False Friends: “decree” vs. decreto (as used in Spain)

In Spain and in many legal contexts, decreto and “decree” may be considered false friends.

In English, judicial decisions issued by the former courts of equity were called “decrees,” as opposed to “judgments” that were rendered in courts of law. In modern usage “decree” often refers to the final decision in probate or family law proceedings: “divorce decree” (sentencia de divorcio); “decree of nullity (of marriage)” (sentencia de nulidad matrimonial).

In contrast, rather than referring to a judicial decision, as currently used in Spain decreto denotes three types of legislative instruments or orders emanating from the executive branch. The most numerous are reales decretos, defined as normas administrativas para la ejecución de las leyes. Issued by the government, reales decretos are regulations that implement legislation passed by the Cortes Generales (Spanish parliament).

A second type of decree is the real decreto legislativo which is delegated legislation initiated by the government upon an express grant of authority from the Cortes Generales. And a third, the real decreto ley is legislation that the government may enact on an urgent basis, but which must subsequently be ratified by the Congreso de los Diputados (lower house of the Spanish parliament) within 30 days. These three decretos are termed reales because they receive the King’s royal assent (sanción real).

Although these three are often translated literally as “royal decree,” “royal legislative decree” and “royal decree law,” doing so without further explanation might prompt a miscue since, given the meaning of “decree” in English, “royal decree” might be interpreted as denoting a decision rendered by some sort of royal court or in the name of the monarch, rather than to a legislative instrument or an executive order emanating from the government. In that regard, a real decreto may perhaps be described as an “implementing regulation.” And real decreto legislativo and real decreto ley may both simply be referred to in English as “laws.” If a distinction must be made in translation between the latter two, a real decreto legislativo may perhaps be described as “delegated legislation” and a real decreto ley as “emergency legislation.”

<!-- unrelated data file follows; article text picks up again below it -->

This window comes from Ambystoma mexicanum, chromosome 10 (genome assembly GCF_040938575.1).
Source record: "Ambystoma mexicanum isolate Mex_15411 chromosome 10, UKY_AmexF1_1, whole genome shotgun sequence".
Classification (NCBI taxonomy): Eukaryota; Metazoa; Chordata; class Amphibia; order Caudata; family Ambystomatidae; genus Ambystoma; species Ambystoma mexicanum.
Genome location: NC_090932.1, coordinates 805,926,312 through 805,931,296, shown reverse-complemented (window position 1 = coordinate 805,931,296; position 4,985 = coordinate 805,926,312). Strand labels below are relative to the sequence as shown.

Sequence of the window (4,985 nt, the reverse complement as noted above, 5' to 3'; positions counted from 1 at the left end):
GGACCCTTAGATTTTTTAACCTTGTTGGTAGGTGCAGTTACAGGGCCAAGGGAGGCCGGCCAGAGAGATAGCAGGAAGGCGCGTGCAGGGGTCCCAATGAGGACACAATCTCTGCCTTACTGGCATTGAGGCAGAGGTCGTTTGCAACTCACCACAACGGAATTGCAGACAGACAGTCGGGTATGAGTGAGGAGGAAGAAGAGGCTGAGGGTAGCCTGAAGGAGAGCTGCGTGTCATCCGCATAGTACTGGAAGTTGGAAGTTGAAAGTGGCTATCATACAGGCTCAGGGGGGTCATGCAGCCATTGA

In other respects, a 2003 reform of the Ley Orgánica del Poder Judicial empowered Spanish court clerks (formerly called secretarios judiciales and now known as letrados de la administration de justicia) to issue certain types of decisions called decretos. In this case decreto and “decree” may likewise be considered false friends and equating the two could also prompt miscues in translation, since (as noted above) in Anglo-American legal systems “decrees” are issued by judges rather than by clerks of court. In this context, decretos issued by court clerks might be described as “procedural orders” or “procedural decrees” to distinguish them from judicial decrees.

False Friends: asesor vs. assessor; asesorar vs. to assess; asesoramiento vs. assessment

Despite appearances, asesorar and “assess” are false cognates. The verb asesorar does not mean “to assess,” but rather “to advise.” Thus an asesor is an “advisor” or “consultant,” and the term is frequently used in expressions such as asesor fiscal (“tax advisor” or “tax consultant”), asesor jurídico (“legal counsel”) or asesor jurídico de empresas (“corporate counsel”).